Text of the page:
Each distribution has some specific tools to build a custom kernel from the sources. This article is about compiling a kernel on Mandriva systems. It describes how to build a custom kernel using the latest unmodified kernel sources from www.kernel.org (vanilla kernel) so that you are independent from the kernels supplied by your distribution. It also shows how to patch the kernel sources if you need features that are not in there.
I have tested this on Mandriva Free 2007.
I want to say first that this is not the only way of setting up such a system. There are many ways of achieving this goal but this is the way I take. I do not issue any guarantee that this will work for you!
1 Preliminary Note
The goal of this tutorial is to build a kernel rpm package that can be installed on the system, and that you can share with others and install on other Mandriva systems which is a big advantage compared to the “traditional” way where you don’t end up with an rpm package.
2 Download The Kernel Sources
First we download our desired kernel to /usr/src. Go to www.kernel.org and select the kernel you want to install, e.g. linux-126.96.36.199.tar.bz2 (you can find all 2.6 kernels here: http://www.kernel.org/pub/linux/kernel/v2.6/). Then you can download it to /usr/src like this:
Then we unpack the kernel sources and create a symlink linux to the kernel sources directory:
tar xjf linux-188.8.131.52.tar.bz2
ln -s linux-184.108.40.206 linux
3 Apply Patches To The Kernel Sources (Optional)
Sometimes you need drivers for hardware that isn’t supported by the new kernel by default, or you need support for virtualization techniques or some other bleeding-edge technology that hasn’t made it to the kernel yet. In all these cases you have to patch the kernel sources (provided there is a patch available…).
Now let’s assume you have downloaded the needed patch (I call it patch.bz2 in this example) to /usr/src. This is how you apply it to your kernel sources (you must still be in the /usr/src/linux directory):
bzip2 -dc /usr/src/patch.bz2 | patch -p1 –dry-run
bzip2 -dc /usr/src/patch.bz2 | patch -p1
The first command is just a test, it does nothing to your sources. If it doesn’t show errors, you can run the second command which actually applies the patch. Don’t do it if the first command shows errors!
If your patches are compressed with gzip (.gz) instead of bzip2 (.bz2), then you patch your kernel as follows:
gunzip -c /usr/src/patch.gz | patch -p1 –dry-run
gunzip -c /usr/src/patch.gz | patch -p1
You can also apply kernel prepatches to your kernel sources. For example, if you need a feature that is available only in kernel 2.6.19-rc6, but the full sources haven’t been released yet for this kernel. Instead, a patch-2.6.19-rc6.bz2 is available. You can apply that patch to the 2.6.18 kernel sources, but not to kernel 220.127.116.11 or 18.104.22.168 or 22.214.171.124, etc. This is explained on http://kernel.org/patchtypes/pre.html:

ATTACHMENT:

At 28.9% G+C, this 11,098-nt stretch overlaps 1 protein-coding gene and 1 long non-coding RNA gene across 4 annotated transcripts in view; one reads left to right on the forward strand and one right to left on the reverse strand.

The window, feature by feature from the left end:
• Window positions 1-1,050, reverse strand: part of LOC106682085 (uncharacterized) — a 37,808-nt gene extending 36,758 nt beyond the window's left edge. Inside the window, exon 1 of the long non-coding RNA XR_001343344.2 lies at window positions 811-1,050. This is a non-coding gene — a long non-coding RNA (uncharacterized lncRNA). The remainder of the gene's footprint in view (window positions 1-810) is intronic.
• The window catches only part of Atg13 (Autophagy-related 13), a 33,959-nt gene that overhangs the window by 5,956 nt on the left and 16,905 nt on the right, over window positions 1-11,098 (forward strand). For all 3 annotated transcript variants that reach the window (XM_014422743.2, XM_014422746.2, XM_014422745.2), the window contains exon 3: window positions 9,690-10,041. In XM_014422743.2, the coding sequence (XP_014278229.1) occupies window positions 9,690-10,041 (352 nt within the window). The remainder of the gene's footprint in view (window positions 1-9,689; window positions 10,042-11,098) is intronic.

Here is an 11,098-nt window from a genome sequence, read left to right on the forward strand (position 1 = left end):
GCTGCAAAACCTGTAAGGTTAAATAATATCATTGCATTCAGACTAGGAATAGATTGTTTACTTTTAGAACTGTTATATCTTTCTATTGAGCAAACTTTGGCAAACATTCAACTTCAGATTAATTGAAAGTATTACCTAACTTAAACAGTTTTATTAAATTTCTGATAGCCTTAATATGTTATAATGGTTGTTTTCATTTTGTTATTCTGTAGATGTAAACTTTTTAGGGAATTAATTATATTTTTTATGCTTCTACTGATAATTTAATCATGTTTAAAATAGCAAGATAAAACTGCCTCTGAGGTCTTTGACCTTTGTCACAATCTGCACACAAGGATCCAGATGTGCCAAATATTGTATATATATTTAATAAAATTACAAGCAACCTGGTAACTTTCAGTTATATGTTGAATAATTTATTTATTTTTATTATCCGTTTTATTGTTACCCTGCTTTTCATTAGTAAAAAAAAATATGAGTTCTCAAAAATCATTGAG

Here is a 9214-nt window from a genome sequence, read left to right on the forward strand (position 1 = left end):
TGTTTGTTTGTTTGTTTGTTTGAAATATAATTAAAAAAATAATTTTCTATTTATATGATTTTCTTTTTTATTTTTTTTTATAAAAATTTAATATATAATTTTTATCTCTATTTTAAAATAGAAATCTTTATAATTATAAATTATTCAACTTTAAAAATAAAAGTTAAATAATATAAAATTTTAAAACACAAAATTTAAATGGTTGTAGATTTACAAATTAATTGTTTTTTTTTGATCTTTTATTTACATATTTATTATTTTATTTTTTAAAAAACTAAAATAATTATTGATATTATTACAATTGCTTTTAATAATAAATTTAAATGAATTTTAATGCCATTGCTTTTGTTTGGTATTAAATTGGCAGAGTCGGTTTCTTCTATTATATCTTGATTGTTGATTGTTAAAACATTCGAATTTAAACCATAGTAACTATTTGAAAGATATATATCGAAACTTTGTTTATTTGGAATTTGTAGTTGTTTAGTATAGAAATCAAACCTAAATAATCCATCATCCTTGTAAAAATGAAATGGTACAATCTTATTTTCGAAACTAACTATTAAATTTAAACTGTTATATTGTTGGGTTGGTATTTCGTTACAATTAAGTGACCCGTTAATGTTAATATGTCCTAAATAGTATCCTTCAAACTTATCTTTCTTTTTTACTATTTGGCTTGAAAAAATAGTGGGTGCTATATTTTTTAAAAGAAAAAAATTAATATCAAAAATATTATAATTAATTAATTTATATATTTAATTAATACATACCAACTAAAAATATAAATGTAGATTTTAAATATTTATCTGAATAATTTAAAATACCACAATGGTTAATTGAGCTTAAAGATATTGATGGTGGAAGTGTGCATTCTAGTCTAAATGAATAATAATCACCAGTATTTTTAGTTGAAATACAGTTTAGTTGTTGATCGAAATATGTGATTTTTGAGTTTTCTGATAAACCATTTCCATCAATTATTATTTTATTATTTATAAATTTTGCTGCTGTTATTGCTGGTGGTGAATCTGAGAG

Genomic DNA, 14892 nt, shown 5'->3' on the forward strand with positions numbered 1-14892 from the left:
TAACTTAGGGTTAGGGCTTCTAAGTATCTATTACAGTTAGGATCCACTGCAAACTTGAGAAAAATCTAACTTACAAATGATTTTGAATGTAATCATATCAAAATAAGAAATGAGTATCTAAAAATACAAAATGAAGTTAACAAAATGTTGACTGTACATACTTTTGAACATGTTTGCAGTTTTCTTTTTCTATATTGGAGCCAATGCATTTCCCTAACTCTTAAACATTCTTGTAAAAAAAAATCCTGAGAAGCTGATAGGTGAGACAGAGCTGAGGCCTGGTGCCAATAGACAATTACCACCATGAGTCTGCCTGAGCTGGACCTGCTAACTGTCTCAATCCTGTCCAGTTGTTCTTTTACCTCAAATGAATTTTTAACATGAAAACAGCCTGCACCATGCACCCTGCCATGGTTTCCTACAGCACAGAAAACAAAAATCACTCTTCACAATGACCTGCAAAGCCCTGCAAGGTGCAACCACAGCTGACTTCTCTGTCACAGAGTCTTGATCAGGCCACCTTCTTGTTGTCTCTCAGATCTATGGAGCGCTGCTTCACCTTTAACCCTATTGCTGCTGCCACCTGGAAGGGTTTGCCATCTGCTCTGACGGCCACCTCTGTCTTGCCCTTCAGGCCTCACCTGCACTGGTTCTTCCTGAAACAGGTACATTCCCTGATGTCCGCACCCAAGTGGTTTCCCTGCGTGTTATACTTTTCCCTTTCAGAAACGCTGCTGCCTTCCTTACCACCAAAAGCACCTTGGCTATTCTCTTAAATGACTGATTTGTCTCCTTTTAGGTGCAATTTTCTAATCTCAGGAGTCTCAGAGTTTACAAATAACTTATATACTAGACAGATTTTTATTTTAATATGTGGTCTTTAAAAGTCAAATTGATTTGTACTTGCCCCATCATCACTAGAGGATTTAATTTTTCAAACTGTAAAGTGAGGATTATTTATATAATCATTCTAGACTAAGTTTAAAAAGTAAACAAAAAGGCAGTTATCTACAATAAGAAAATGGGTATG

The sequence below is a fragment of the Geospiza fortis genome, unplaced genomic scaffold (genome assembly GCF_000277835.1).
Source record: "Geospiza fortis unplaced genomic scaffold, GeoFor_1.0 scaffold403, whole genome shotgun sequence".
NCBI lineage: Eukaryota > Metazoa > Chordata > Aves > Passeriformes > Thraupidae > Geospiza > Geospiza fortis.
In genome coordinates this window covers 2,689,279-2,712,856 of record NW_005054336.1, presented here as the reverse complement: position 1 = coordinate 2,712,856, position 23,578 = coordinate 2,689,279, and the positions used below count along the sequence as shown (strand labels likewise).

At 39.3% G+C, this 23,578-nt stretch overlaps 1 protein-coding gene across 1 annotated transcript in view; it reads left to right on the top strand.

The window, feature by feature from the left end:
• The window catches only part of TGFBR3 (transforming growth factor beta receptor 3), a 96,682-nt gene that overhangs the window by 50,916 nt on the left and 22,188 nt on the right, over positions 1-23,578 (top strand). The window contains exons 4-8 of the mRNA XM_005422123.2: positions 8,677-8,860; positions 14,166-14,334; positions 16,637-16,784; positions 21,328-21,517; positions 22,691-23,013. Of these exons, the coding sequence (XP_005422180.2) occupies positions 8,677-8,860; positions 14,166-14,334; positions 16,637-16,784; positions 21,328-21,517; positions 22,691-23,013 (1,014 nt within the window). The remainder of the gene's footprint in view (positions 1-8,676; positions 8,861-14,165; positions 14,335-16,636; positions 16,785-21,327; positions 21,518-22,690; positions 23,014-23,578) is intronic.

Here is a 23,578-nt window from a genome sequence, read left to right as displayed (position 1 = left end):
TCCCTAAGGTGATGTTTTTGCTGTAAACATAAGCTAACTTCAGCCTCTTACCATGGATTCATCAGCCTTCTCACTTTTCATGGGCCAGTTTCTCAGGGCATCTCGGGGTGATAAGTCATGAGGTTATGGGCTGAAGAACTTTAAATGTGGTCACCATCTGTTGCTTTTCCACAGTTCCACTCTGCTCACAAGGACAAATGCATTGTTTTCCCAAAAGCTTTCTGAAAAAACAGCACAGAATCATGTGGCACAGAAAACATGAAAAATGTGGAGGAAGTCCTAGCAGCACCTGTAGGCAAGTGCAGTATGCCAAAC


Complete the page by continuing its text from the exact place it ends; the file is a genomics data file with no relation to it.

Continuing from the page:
Prepatches are the equivalent to alpha releases for Linux; they live in the testing directories in the archives. They should be applied using the patch(1) utility to the source code of the previous full release with a 3-part version number (for example, the 2.6.12-rc4 prepatch should be applied to the 2.6.11 kernel sources, not, for example, 126.96.36.199.)
So if you want to compile a 2.6.19-rc6 kernel, you must download the 2.6.18 kernel sources (http://www.kernel.org/pub/linux/kernel/v2.6/linux-2.6.18.tar.bz2) in step 2 instead of kernel 188.8.131.52!
This is how you apply the 2.6.19-rc6 patch to kernel 2.6.18:
bzip2 -dc /usr/src/patch-2.6.19-rc6.bz2 | patch -p1 –dry-run
bzip2 -dc /usr/src/patch-2.6.19-rc6.bz2 | patch -p1
4 Configure The Kernel
It’s a good idea to use the configuration of your current working kernel as a basis for your new kernel. Therefore we copy the existing configuration to /usr/src/linux:
make clean && make mrproper
cp /boot/config-`uname -r` ./.config
Then we run
which brings up the kernel configuration menu. Go to Load an Alternate Configuration File and choose .config (which contains the configuration of your current working kernel) as the configuration file:
Then browse through the kernel configuration menu and make your choices. Make sure you specify a kernel version identification string under General Setup —> () Local version – append to kernel release. I use -default so our kernel rpm package will be named kernel-184.108.40.206default-1.i386.rpm. You can leave the string empty or specify a different one which helps you identify the kernel (e.g. -custom or whatever you like).